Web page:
I think there should be an optional interface on invoicing/billing tools that make them fun. I HATE DOING THAT PART OF MY BUSINESS. Everyone does. I'd like a time sheet widget that pops up every couple of hours saying, "want to record anything?" and then I choose from a drop down of my clients (this is all while whatever I'm working on is uninterrupted), i choose from whatever projects i populated it with, and I toss in another hour or two. It keeps track for me. And, like, can it reward me? Like can I set it to say, "When I add my 70th billable hour, launch my amazon wish list and one-click me a $10-$20 gift for myself."
I'm an indie. So are a lot of us. I'd love new ways to incent MYSELF. Creative ways to add some boing-boing type fun inside of my everyday, lonely processes.
SolutionWatch just blew me away by providing a handy list of 50 web 2.0 tools that help people who have to write shit down.
The fact that there are 50 Web 2.0 tools that help us take notes is, itself, indicative of our meta-fetish nature in the age of the interweb.
I would like to have seen Qumana included, because it's one of the fastest ways to keep notes and links together, then publish your thoughts to a blog (or several, across various blogging platforms). There is a difference, I suppose, between Web publishing tools and web-based word processors, but the quickest route from thought to publish for bloggers is bypassing Blogger's and Wordpress's interface and posting through Qumana.
Nonetheless, a useful list of helpful tools. Next week, SolutionWatch will provide a list of the top 50 Web 2.0 tools for double-clicking!
April 20, 2006
we all have them. at least he's honest:
...by request: My Favorite Compulsive Behaviors
Making up songs about chickens
Chart making (this one is new)
Alcohol related blackouts (this one is currently under control)
Eating things in even numbers (ie: 4 cookies, not 3)
Checking the locks
Gambling (this one is mostly under control)
Singing the names of street signs
Listening to this song by ’68 Comeback: Shotgun Saw
This song by Townes van Zandt: To Live is to Fly (live version)
Euan Semple tells it like it is, exploring the value of physical connections at conferences which -- unbeknownst to some U.S. UberMouths -- still matter in places other than the valley, boston, and new yawk. And they don't even need to be "un" to count!!
I was also very aware of the unconferencing meme going around at the moment but to be honest I am getting pretty tired of a small group of people who have attended mind-bloggling numbers of conferences, along with pretty much the same group of geeks, over the past four years in the US getting bored with themselves and declaring conferences dead. I know from experience that there still a lot of people for whom "real" conferences continue to have value - especially for people who are new to a subject and not one of the chosen few.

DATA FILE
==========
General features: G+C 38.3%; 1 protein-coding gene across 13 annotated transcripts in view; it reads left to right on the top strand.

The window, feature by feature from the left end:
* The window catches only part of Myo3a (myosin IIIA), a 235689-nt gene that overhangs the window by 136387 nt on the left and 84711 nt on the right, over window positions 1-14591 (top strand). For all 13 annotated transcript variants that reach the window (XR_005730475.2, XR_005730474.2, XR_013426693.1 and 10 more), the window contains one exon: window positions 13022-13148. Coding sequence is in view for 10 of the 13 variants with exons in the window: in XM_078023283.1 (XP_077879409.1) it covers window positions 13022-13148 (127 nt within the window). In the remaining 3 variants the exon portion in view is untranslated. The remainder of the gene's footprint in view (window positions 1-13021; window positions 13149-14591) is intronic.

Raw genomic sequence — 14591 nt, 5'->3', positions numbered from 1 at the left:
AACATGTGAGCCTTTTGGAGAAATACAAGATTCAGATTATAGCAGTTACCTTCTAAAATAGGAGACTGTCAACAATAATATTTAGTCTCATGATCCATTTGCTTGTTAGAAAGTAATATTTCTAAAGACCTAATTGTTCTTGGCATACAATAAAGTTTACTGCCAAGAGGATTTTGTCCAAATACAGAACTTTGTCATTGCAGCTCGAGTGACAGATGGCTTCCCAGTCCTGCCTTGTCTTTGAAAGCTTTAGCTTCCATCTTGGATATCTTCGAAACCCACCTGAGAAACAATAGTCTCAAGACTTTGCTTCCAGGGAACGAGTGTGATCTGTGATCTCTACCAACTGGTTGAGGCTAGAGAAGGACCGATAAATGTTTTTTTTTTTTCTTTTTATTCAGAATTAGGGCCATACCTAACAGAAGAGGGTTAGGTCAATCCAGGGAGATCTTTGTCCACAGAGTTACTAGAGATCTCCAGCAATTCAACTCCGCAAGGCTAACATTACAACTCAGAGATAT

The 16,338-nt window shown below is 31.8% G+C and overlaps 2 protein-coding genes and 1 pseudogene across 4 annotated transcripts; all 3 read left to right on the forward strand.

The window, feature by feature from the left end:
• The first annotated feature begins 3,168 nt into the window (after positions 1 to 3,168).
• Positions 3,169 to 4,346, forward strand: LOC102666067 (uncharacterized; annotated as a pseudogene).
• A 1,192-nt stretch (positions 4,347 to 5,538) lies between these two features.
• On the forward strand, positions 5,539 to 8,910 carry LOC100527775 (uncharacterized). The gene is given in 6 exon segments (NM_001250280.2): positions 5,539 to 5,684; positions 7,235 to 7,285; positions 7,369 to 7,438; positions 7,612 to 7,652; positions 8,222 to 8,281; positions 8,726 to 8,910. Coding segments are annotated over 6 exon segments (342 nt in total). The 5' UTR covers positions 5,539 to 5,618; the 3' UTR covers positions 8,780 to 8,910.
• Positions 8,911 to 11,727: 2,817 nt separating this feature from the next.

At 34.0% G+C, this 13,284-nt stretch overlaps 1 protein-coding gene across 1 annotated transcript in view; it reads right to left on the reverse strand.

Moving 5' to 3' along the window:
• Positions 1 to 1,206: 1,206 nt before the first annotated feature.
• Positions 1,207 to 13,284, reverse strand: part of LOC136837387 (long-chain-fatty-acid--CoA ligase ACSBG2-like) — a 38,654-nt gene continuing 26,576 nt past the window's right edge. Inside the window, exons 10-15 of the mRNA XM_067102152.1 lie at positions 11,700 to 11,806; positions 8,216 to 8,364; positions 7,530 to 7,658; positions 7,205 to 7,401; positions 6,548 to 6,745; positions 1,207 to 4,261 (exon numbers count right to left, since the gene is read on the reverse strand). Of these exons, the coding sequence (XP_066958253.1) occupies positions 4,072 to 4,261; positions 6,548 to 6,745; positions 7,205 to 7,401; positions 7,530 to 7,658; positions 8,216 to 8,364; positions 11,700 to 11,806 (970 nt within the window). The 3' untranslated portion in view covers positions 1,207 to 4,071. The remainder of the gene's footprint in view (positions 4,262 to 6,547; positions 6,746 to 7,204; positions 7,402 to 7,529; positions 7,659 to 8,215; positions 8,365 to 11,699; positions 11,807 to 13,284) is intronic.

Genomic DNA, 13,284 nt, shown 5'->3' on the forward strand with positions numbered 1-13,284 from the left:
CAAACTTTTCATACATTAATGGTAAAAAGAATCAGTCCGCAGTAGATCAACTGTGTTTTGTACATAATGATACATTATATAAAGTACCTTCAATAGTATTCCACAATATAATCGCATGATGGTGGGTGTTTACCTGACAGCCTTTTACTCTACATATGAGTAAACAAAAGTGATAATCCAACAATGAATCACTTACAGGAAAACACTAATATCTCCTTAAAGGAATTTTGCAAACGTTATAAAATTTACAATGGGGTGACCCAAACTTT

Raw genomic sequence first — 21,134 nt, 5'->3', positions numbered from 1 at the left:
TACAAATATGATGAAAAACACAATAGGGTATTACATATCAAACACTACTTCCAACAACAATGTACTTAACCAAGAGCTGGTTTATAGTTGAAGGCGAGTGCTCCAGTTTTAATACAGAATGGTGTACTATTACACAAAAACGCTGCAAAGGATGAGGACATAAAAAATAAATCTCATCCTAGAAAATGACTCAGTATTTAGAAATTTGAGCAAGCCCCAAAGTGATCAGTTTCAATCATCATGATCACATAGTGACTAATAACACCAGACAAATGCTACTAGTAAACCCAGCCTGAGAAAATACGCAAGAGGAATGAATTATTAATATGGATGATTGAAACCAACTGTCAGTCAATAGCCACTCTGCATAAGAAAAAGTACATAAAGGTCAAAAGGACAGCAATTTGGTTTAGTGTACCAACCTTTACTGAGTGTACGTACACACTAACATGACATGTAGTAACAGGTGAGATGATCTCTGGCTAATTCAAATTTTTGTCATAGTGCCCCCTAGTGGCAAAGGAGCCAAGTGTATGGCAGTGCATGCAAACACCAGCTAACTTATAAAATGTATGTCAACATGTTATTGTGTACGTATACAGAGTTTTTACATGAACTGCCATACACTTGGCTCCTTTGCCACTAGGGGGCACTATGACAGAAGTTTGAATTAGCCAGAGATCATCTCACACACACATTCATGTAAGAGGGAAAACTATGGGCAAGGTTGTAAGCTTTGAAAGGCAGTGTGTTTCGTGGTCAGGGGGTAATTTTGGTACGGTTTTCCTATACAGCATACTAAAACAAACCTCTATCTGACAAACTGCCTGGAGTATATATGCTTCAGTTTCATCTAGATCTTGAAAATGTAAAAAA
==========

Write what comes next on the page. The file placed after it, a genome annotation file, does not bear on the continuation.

And anyway - people like Chris Corrigan, Jon Husband and Johnnie Moore have been applying open space principles to group working for years very effectively. Getting a bunch of people to self-organise round things they feel passionate about wasn't invented by Dave Winer.
Amen. As a soloist, I wish I could afford to go to more of them and get burned out too. More reasons for a nap!
Doc revealed the true world leader in his sleep last night.
That's funny, last night I dreamed that the links to my archive list, down there at the bottom right starting in 2001, were tattooed on my right arm.
I am not sure what would have happened if I clicked them.
so you start a blog now, you write a bunch of posts detailing future big-news events that are destined to happen, say for instance, a spoof release on the death of an ex-president, you watch the post rise to the top of google, tracking the random referrals you get on the search string. (Amazing how may folks THINK Gerald Ford is dead, you know?) Then, you sell ads based on potential traffic from specific event trigger, say, the actual death of said president hitting MSM sources, and the ads begin running only once your blog receives the first rush of hits for a given search string from google and other search engines. So, you put about 5,000 of these future news nuggets on a blog, seeding the future, and you charge advertisers an 'event price' for future ads that will run for, say, a week or month after the trigger is tipped.
Is it a spam blog? not if it's creative. More like the Onion, but SEO-ed.
I'm not saying it's right. I'm just saying...
April 19, 2006